Taking on something monumental takes passion and something akin to fearlessness. It manifests as an inner fire that stokes your motivation even when life rises up to challenge you.
When this inner fire is burning, it delivers a swirl of emotions from joy and excitement to fear and awe. You find yourself leaning into capacities that you didn’t know you possessed and pushing through obstacles and growing in ways you didn’t think possible.
A key source of this fire for many people is the sense of adventure found in outdoor activities like local running races, group bike rides, camping or active vacations and guided trips.
During the pandemic of 2020, finding opportunities to stoke this inner fire through adventure has become a lot harder. But as normal outlets for connection, challenge and fun have been cancelled or altered drastically, people have responded with an outpouring of initiative, resilience and creativity. Virtual events have popped up all over the world. And people are making up their own adventures and doing them alone or in small, socially distanced groups.
This underscores the enormously important role of adventurous play in sustaining mental and physical health. For many people it is a vital and natural place to find solace as well as inspiration.
But, adventurous play can be a be a gateway to personal growth for a much broader audience than I once imagined. If we define it as the kind of play that demands preparedness, full commitment and focus, courage and resilience, but also allow that the adventure can be whatever you personally find engaging and just a little bit scary, the possibilities quickly expand well beyond such iconic achievements as climbing high mountains or completing triathlons. And, in a world more and more removed from physical challenge, especially in the outdoors, the need for this type of adventure is growing for all segments of our population.
For those who do seek it out, adventurous play is ripe with health benefits. Your ability to cope with stress is enhanced by having a physical and emotional outlet. You become more resilient as a result of navigating life’s twists and turns, both as you prepare for the adventure and while you are carrying it out. Your job performance is better after an invigorating adventure. Your mood is improved, and you’ll feel more positive, which also benefits your job performance and carries over into strengthening your social connections and relationships. And I would argue that all of these are bolstered not only as a result of your adventure, but during the buildup to the adventure as well.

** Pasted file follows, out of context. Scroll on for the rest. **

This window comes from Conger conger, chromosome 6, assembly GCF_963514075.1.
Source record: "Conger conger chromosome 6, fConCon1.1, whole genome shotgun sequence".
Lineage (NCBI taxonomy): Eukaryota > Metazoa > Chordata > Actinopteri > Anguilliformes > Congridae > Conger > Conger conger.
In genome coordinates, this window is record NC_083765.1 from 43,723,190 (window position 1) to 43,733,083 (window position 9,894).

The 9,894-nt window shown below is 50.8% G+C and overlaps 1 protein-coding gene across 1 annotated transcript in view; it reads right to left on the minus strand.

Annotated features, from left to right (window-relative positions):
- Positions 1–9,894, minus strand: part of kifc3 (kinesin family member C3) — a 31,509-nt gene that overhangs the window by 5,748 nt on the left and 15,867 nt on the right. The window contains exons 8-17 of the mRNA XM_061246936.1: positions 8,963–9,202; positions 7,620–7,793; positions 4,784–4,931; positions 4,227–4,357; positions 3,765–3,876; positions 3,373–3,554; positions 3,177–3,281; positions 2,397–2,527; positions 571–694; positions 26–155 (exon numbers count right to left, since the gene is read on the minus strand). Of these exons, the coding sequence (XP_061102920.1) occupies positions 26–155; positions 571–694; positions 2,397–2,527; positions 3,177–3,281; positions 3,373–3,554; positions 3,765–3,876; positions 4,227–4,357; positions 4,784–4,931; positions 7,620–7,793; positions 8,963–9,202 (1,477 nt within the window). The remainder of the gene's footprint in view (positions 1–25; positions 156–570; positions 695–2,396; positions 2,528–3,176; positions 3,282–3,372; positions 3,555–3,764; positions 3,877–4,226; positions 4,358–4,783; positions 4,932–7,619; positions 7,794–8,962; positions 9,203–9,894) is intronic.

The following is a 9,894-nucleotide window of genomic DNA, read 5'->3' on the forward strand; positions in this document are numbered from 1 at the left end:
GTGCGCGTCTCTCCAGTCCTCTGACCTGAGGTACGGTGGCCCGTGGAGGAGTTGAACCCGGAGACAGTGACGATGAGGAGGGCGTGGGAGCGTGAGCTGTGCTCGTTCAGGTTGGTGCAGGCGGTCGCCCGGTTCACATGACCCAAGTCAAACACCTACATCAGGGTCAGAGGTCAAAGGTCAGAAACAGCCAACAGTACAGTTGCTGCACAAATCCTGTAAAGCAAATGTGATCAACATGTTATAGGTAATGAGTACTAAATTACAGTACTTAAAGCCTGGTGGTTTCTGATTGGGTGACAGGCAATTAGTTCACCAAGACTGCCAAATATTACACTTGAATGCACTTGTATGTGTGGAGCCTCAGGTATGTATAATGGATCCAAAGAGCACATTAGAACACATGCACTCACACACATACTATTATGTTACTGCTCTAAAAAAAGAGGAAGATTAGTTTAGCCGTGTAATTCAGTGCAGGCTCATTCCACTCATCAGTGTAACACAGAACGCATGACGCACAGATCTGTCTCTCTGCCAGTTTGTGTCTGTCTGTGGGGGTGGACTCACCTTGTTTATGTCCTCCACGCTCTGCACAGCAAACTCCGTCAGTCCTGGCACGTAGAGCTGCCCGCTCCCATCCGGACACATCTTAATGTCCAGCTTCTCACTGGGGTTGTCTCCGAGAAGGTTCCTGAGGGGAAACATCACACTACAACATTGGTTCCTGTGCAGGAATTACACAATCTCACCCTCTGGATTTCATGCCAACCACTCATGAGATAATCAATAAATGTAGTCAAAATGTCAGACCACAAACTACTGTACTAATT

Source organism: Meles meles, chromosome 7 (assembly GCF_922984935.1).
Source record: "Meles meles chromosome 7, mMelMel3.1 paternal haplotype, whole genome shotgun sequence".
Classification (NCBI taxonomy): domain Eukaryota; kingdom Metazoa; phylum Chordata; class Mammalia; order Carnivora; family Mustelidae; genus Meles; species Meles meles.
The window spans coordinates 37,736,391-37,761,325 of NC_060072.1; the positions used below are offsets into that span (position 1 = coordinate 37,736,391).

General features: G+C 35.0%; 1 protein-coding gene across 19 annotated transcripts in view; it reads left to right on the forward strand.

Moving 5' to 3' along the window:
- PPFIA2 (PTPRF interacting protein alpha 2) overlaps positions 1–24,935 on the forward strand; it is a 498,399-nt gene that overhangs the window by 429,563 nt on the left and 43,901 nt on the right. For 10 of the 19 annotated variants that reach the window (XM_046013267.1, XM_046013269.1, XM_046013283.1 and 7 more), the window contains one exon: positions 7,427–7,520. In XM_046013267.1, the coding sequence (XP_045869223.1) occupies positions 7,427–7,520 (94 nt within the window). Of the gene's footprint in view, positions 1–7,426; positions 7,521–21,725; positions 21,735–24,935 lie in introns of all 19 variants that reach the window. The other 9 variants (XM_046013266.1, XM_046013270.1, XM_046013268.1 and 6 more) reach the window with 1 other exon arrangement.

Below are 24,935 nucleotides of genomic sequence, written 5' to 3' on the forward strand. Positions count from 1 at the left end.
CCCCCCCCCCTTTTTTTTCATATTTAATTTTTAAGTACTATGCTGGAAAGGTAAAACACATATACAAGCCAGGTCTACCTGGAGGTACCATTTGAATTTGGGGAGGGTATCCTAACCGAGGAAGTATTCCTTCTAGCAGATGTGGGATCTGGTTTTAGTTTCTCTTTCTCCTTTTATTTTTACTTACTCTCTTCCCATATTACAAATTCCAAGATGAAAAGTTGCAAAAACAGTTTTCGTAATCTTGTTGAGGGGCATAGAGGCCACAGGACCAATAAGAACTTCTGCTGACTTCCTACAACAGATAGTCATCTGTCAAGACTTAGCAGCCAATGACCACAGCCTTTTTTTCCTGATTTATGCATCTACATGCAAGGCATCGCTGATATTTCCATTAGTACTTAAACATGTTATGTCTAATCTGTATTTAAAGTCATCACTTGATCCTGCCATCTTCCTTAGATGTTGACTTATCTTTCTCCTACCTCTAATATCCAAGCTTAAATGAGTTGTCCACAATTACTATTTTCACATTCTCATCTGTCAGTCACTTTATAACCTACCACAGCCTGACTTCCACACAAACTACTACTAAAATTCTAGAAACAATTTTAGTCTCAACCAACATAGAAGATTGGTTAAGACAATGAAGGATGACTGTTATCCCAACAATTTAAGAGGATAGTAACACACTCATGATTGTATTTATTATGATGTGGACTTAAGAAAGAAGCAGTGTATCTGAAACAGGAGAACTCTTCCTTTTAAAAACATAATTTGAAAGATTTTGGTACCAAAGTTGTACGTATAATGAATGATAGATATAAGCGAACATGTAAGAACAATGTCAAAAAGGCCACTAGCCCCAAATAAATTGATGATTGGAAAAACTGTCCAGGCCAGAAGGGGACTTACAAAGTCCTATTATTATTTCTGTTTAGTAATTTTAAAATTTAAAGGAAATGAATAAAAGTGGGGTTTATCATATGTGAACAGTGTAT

And, adventurous play is a powerful way to access meaning. Imaginative and challenging quests can add joy and texture to your life because, at their very best, these sorts of challenges deliver a powerful dose of clarity about your place in the world. They leave you changed and add to the stories that define you and make you unique.
Your own adventure can be completing your first 5K (see Clare’s story below!), hiking to a summit, paddling a river, backpacking through the wilderness, biking across a whole state… or whatever calls to you personally. The magnitude of the challenge can only be defined by you. It must be big enough to lead you to pause, to be unsure if you can pull it off. But, it must be accessible enough that it draws you in.
The spark is that first hint of motivation that you notice. It might be the thought, “I wonder if I could do that” or “I sure would like to go there!”.
From there, with a little nurturing, the fire grows and becomes something that pulls you toward it. Once it’s hot enough, you can weather challenges and obstacles along the way. You can overcome self-doubt. You begin to understand that progress is not a straight line and that success can be defined in many different ways, including the growth that comes from falling down (sometimes literally).
I witnessed a spark that turned into a flame this past summer and fall, as my client Clare moved from that first inspiration of “I think I can finish a 5K”, through the weeks of determined sessions in heat and rain, to her finish line in September.
My impression from accompanying her is that her journey took immense courage. She used the surgery she mentions in her story below as a rallying point. She took on an air of, “If I can come through that, I can do anything”. And she was looking for something that scared her enough that completing it would add to the fabric of her life. She embraced the idea and stepped into the commitment of time and energy with a full heart.
Her impressions follow:
Sometimes you meet a person who is truly gifted. Michael Scholtz represents one of those rare individuals with tremendous abilities, especially in the area of motivating someone to achieve her goals. During the time I have worked with Michael, he helped me lose over 110 pounds without the aid of surgery. I moved from a person who could barely walk to the end of the edge of their property, to one who can walk several miles. Recently I had surgery. Throughout the recovery, I was asked whether I wanted a walker or a cane. I replied, “No, thank you”. Medical people seemed surprised, however; unanimously they exclaimed, “You are in such great shape!” My surgeon said this led to a shorter stay in the hospital. My physical therapist released me after only two sessions. The care manager said I didn’t need occupational therapy. And my personal physician said, “You are growing younger”. Michael asked me to identify my next goal two weeks after the surgery. I decided it would be walking in a virtual 5 K set for three months after the surgery. I inquired, “Is this doable?” and he enthusiastically said, “yes!” This embodies Michael: he starts from where you are and inspires you to achieve goals beyond your imagination!